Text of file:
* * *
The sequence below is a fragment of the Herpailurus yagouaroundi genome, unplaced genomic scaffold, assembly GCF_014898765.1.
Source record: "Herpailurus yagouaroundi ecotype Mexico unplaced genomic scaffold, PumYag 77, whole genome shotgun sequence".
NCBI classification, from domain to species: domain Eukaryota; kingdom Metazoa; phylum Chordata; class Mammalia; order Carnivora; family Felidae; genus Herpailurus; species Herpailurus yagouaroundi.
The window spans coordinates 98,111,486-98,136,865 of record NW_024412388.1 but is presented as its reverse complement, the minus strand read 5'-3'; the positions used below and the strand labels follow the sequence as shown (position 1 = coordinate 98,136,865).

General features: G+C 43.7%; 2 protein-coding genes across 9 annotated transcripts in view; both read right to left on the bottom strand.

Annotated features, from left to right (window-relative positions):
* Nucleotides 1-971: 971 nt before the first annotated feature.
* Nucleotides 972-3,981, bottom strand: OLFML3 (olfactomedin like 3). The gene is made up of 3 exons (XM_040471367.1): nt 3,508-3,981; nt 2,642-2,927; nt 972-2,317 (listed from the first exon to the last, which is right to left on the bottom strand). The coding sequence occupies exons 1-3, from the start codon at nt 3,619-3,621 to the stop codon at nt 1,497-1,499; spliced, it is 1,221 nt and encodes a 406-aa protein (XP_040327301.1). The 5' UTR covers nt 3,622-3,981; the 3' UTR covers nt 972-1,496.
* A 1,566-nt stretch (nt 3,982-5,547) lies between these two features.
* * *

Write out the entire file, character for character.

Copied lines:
The sequence below is a fragment of the Herpailurus yagouaroundi genome, unplaced genomic scaffold, assembly GCF_014898765.1.
Source record: "Herpailurus yagouaroundi ecotype Mexico unplaced genomic scaffold, PumYag 77, whole genome shotgun sequence".
NCBI classification, from domain to species: domain Eukaryota; kingdom Metazoa; phylum Chordata; class Mammalia; order Carnivora; family Felidae; genus Herpailurus; species Herpailurus yagouaroundi.
The window spans coordinates 98,111,486-98,136,865 of record NW_024412388.1 but is presented as its reverse complement, the minus strand read 5'-3'; the positions used below and the strand labels follow the sequence as shown (position 1 = coordinate 98,136,865).

General features: G+C 43.7%; 2 protein-coding genes across 9 annotated transcripts in view; both read right to left on the bottom strand.

Annotated features, from left to right (window-relative positions):
* Nucleotides 1-971: 971 nt before the first annotated feature.
* Nucleotides 972-3,981, bottom strand: OLFML3 (olfactomedin like 3). The gene is made up of 3 exons (XM_040471367.1): nt 3,508-3,981; nt 2,642-2,927; nt 972-2,317 (listed from the first exon to the last, which is right to left on the bottom strand). The coding sequence occupies exons 1-3, from the start codon at nt 3,619-3,621 to the stop codon at nt 1,497-1,499; spliced, it is 1,221 nt and encodes a 406-aa protein (XP_040327301.1). The 5' UTR covers nt 3,622-3,981; the 3' UTR covers nt 972-1,496.
* A 1,566-nt stretch (nt 3,982-5,547) lies between these two features.